The property settlement between Fred Cioffi and his ex-wife said that his wife would receive 60% of the husband’s pension interest accrued through March 1, 1990, from both the Teamsters Local Union and the Boilermaker’s Retirement Account, the Legal Intelligencer reports. In the 2-1 court opinion, Senior Judge Patrick Tamilia points out that both plans make a distinction between disability retirement benefits and retirement age pension benefits, and ruled that the wife was not entitled to the disability retirement benefits according to the property settlement.
In her dissent, Judge Kate Ford Elliott said the court interpreted the property settlement agreement when there was no room for interpretation, according to the Legal Intelligencer. She said there is no language that differentiates between the types of pension plans offered by Teamsters and Boilermakers in the property settlement agreement.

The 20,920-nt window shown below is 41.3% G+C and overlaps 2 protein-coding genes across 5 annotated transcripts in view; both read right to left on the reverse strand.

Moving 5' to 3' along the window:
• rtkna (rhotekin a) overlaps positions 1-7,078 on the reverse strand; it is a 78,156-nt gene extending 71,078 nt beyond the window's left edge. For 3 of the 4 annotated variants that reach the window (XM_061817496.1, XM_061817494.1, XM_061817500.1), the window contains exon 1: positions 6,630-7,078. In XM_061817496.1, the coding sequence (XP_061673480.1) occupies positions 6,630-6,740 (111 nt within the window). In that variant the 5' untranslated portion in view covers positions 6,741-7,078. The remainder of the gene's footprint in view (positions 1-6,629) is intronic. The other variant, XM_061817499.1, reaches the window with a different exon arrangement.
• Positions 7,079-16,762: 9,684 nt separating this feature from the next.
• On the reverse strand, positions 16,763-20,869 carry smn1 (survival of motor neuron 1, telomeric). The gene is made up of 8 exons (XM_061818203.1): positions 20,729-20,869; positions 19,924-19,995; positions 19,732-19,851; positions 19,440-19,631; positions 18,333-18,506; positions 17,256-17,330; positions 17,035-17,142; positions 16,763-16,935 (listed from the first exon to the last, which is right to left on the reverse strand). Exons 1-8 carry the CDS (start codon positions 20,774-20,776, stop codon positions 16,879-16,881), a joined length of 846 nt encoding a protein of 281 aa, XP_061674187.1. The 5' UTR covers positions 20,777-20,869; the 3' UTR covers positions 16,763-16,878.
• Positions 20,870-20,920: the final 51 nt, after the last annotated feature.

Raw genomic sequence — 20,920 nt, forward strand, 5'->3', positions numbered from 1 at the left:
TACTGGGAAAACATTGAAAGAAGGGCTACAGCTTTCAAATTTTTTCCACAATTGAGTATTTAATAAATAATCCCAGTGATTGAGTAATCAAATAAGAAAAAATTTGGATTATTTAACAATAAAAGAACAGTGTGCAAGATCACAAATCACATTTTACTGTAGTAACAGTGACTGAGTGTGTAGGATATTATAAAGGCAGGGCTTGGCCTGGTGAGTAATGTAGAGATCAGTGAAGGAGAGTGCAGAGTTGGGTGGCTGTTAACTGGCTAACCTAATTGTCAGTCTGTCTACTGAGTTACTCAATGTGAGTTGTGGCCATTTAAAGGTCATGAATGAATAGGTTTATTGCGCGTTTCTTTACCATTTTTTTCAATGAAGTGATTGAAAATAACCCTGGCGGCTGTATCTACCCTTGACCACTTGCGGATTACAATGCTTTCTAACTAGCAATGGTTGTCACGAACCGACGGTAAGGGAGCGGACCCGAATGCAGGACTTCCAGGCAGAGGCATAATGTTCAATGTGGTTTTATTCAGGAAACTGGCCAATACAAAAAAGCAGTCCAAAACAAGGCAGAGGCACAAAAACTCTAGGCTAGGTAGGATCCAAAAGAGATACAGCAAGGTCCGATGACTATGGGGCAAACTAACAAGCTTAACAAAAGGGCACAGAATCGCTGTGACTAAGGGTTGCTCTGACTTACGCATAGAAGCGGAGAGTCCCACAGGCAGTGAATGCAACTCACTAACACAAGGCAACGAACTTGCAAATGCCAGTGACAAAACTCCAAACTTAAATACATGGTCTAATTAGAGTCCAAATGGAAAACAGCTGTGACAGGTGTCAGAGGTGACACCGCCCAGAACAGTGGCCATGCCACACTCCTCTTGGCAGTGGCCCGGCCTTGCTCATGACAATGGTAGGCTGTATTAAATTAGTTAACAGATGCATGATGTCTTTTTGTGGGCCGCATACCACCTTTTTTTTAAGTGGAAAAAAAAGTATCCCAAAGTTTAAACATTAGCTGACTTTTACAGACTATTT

In its decision the PA Supreme Court reversed a lower court ruling granting ongoing and past benefits to Cioffi. In 1999, Cioffi began receiving the disability benefits from both plans without his ex-wife’s knowledge and specifically noted on the application for the Boilermaker plan that he was not bound by any domestic relations order that would affect those benefits, the Legal Intelligencer reports.
The husband owed the wife $17,061.88 for the Boilermaker plan and $50,880.00 for the Teamsters plan, according to the trial court opinion. The Legal Intelligencer reports that the trial court ordered the husband to begin payment on September 1, 2004 of 60% of future benefits under both plans, plus an additional 15% to reimburse the wife for the benefits he owed her for prior benefits received.
The Supreme Court’s opinion inCioffi v. Cioffi reversed and remanded the trial court’s ruling.
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